Antony And Cleopatra (Vol. 27)
ANTONY AND CLEOPATRA
See also Antony And Cleopatra Criticism (Volume 58) and Antony And Cleopatra Criticism (Volume 81).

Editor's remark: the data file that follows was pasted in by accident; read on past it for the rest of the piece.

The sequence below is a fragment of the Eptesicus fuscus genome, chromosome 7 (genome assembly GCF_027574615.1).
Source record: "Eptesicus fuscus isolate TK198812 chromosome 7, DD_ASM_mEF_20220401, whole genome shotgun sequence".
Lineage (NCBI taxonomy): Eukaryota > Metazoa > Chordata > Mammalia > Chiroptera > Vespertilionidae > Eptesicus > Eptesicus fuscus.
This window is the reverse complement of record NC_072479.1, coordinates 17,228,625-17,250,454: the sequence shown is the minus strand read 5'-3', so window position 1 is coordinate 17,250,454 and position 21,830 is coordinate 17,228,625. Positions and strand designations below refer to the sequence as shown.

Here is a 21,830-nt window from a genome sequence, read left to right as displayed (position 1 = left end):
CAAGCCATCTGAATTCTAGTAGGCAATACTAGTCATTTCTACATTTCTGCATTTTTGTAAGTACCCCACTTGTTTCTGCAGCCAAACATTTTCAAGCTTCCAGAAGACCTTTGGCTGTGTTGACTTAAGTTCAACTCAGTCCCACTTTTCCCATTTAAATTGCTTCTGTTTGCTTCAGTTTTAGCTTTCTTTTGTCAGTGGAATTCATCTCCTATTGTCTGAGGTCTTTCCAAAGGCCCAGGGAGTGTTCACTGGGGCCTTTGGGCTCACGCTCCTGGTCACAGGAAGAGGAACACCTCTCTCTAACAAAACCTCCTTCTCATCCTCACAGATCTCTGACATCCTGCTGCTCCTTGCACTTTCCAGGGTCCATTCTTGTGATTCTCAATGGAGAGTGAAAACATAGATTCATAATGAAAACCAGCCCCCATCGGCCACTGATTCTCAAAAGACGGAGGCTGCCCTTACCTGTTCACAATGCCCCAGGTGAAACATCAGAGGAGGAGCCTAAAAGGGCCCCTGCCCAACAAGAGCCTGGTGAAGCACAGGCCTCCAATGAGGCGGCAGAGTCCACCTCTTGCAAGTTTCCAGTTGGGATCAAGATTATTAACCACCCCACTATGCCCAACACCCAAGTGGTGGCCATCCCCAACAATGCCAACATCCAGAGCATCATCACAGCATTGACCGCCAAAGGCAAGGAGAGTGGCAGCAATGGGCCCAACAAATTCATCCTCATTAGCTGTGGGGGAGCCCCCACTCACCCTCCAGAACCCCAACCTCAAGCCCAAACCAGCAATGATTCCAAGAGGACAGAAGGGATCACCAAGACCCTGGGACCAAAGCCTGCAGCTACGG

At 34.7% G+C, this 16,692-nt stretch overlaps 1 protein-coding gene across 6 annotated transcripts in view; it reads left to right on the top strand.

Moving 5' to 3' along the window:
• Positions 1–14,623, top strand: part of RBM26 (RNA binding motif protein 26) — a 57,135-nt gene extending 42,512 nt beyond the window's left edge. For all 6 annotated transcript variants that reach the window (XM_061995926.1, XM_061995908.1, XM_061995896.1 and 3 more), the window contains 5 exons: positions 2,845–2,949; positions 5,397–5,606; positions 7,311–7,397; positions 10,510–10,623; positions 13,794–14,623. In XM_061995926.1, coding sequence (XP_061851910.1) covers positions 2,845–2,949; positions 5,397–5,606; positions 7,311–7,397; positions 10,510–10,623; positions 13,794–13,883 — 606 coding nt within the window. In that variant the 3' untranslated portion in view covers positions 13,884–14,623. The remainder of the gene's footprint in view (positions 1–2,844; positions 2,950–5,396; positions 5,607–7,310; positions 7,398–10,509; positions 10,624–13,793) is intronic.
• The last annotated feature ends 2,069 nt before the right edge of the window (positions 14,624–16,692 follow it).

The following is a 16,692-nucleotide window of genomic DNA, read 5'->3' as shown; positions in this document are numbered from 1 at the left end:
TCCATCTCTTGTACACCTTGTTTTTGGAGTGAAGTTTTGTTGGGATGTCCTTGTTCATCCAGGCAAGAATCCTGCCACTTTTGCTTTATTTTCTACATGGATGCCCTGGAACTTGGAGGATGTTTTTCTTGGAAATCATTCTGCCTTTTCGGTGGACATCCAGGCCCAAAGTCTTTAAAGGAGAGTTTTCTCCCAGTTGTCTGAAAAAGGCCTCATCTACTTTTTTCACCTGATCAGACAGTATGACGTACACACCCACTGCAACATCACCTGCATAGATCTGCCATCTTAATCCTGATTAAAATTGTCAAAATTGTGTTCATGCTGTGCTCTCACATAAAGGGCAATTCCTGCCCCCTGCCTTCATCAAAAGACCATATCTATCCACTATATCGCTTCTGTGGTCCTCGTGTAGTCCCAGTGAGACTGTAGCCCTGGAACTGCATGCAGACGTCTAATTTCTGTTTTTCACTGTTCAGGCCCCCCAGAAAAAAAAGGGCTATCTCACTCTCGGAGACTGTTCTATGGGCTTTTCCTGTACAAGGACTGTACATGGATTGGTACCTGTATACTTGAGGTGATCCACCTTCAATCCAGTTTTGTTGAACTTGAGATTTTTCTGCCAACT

Although considered by many critics to be one of Shakespeare's greatest tragedies, Antony and Cleopatra holds an ambiguous position in Shakespeare's oeuvre and has been characterized as a "problem play." In her 1977 essay "Egyptian Queens and Male Reviewers," L.T. Fitz commented, "Most critics are united in proclaiming that Antony and Cleopatra is a magnificent achievement; unfortunately, they are not united on the question of exactly what the play achieves. It is difficult to think of another Shakespearean play which has divided critics into such furiously warring camps." Reviewers have traditionally attempted to discern the moral significance of the drama, interpreting the work as either the tragedy of Antony's fall, or an affirmation of the transcendent power of love. Increasingly, however, commentary has acknowledged the uncertain morality of the work, and has focused instead on its complex language and structure. Feminist reinterpretations of Cleopatra's role have also been among the most notable developments in criticism of the work since 1960.